The community speakers addressed these issues and more. PERS is a benefit that allows the Library to hire the best and the brightest people and keep them. Escondido has the City Manager and the City Attorney in PERS, and Hiring the best Library staff is no different. Also, employees negotiate for their PERS retirement and often take less salary, knowing that they are putting away their PERS for retirement. They can’t get Social Security since they don’t contribute to it. PERS is the retirement income they count on.

Mr. Epps said that LS&S could buy books in bulk. In our diverse community, it may be that the books bought in bulk would not fit our community. We don’t want them determining which books we read because of some discount. We don’t want them deciding which books we have in our public library.

In a competitive environment, often one store or company will sell product cheaply to undercut the competition. Then, when the other company has gone out of business, they raise the prices. There is no longer a competitor. What happens if we buy into a contract with them and dismantle our public library? There is no going back to a public library. They have us over a barrel. There is no going back. Every five years, you can count on them wanting more return on their investment.

Epps mentioned that the jobs would stay here. We already have the jobs here. He said that the tax dollars would stay here. But, LS&S would take the profits back to their headquarters in Maryland. We would lose good solid jobs with good benefits, and the money – the profit – would go elsewhere.

They are a for-profit organization. Whether they cut the services like the chess club and the Literacy Program, or other parts of the library today, or in five years, or in ten, their goal is profit, not education.

Some of the eloquent speakers made such important points. First of all, we all witnessed the closure of the East Valley Branch of the Escondido Public Library. Everything had been decided about closing the poor peoples’ library – where 70,000 visits took place each year. We didn’t find out about the behind-the-scenes shenanigans soon enough. This time, we will not let that happen!

Many of us think there has already been some sort of agreement with City Government officials to rob us of this public library as well. One speaker said, “I can’t believe that LS&S cares more about my library than I do.” He didn’t buy their logic. Many of the speakers referred back to the way the East Valley Branch of the library was quickly and permanently closed, with Mayor Abed helping to shelve the last of the books and generously give the site to his friend who owns the Escondido Charter High Schools. We do not have trust that our needs and our valuable city asset, our PUBLIC LIBRARY, will be protected. It wasn’t before.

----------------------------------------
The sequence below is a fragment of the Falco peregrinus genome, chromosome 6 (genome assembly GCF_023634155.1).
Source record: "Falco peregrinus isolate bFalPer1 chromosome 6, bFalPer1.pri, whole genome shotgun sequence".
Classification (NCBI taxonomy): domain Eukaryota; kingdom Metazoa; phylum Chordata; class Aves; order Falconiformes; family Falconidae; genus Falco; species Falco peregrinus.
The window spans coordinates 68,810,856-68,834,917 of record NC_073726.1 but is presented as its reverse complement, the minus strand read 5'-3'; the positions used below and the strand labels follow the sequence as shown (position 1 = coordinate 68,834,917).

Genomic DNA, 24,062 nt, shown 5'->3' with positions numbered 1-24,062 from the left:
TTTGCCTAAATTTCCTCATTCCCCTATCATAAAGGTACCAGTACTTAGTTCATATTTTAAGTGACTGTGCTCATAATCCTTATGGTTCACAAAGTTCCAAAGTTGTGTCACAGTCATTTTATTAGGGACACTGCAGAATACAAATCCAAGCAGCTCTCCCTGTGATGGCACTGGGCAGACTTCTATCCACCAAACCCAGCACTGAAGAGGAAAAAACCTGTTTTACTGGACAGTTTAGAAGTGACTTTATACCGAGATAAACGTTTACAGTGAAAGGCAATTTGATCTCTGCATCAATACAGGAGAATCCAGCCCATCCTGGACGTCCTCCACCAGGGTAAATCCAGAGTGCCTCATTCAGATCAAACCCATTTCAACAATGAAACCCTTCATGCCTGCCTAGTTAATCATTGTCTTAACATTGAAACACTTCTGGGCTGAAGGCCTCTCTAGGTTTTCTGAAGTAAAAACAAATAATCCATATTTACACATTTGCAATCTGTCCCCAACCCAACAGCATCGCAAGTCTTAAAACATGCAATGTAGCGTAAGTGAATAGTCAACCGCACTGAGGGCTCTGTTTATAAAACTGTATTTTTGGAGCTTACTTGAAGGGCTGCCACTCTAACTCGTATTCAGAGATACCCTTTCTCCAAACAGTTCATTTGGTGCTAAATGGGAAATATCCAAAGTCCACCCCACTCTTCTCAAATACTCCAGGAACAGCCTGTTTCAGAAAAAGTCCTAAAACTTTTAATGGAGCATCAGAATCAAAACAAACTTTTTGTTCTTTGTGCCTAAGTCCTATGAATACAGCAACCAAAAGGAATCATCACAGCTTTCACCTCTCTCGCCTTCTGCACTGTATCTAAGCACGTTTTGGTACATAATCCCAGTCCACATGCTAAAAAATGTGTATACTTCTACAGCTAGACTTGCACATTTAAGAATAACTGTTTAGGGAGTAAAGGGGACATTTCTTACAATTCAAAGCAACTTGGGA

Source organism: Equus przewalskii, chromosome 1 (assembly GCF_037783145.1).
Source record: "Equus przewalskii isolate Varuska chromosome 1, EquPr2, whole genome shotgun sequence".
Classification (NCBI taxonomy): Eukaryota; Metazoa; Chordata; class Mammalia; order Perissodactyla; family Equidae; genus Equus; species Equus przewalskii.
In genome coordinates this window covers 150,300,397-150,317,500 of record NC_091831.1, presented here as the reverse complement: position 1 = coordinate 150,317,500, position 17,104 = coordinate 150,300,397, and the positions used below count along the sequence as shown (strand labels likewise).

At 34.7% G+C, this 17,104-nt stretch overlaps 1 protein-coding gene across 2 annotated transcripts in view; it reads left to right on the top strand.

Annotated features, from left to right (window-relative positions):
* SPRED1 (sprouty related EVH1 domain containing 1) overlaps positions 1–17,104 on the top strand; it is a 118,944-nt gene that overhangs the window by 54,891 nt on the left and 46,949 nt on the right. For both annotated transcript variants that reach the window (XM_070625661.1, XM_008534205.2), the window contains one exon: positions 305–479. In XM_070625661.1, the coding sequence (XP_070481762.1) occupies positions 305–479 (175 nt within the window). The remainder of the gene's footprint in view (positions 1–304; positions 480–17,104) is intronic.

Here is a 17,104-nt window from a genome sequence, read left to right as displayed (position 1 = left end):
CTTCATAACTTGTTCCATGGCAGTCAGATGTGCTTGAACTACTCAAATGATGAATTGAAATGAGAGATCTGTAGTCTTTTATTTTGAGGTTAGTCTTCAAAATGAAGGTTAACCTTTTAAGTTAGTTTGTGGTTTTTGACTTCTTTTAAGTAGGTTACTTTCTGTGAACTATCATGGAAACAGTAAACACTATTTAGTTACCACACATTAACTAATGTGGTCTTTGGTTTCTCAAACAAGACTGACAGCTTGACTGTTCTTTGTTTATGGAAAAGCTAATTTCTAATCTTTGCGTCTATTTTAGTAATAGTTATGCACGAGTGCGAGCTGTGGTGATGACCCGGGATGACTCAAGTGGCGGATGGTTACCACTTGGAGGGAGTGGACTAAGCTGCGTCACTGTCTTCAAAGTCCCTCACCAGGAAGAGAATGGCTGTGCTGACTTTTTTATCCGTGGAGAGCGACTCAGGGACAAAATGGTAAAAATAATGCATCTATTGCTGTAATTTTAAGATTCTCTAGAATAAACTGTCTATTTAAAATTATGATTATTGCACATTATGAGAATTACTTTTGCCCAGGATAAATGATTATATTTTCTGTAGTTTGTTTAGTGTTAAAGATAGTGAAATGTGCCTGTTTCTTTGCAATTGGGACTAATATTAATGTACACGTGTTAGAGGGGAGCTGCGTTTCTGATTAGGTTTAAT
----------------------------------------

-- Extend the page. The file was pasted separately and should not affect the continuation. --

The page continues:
Libraries are the great equalizers. Many students and teachers talked about how the library had made the difference in their education – a place to study, a resource to count on, a sacred building with rich and knowledgeable employees.

A friend wrote to me that “profit for a library is the constant checking out of books.” That is a successful library, not one that pays the salary of an administrator who doesn’t live in our city or care about our quality of life.

Libraries cannot simply be viewed as an item on a profit and loss statement. The very being of a library adds richness to our community, to every community.
My own life-time love for libraries started when I was a young child and spent my summers and weekends reading every book I could find, from Nancy Drew to the classics. A highlight in my life was when I went back to my very same community library, as an author this time. I was able to share my love of that library and my path to become an author. That library was one of the building blocks of my earliest years. We have to preserve free and public libraries for our community. Libraries can and should be run efficiently, and managed well.

The profitability of a library is an offensive concept! Save and preserve our wonderful library.

Laura Johnston Kohl, a bilingual educator, author, and long-time activist who lives in North County. She is an advocate of human and civil rights and works to protect these rights locally and nationally.

Opinions expressed in Alianza North County are those of the individuals expressing them and not of the publishers.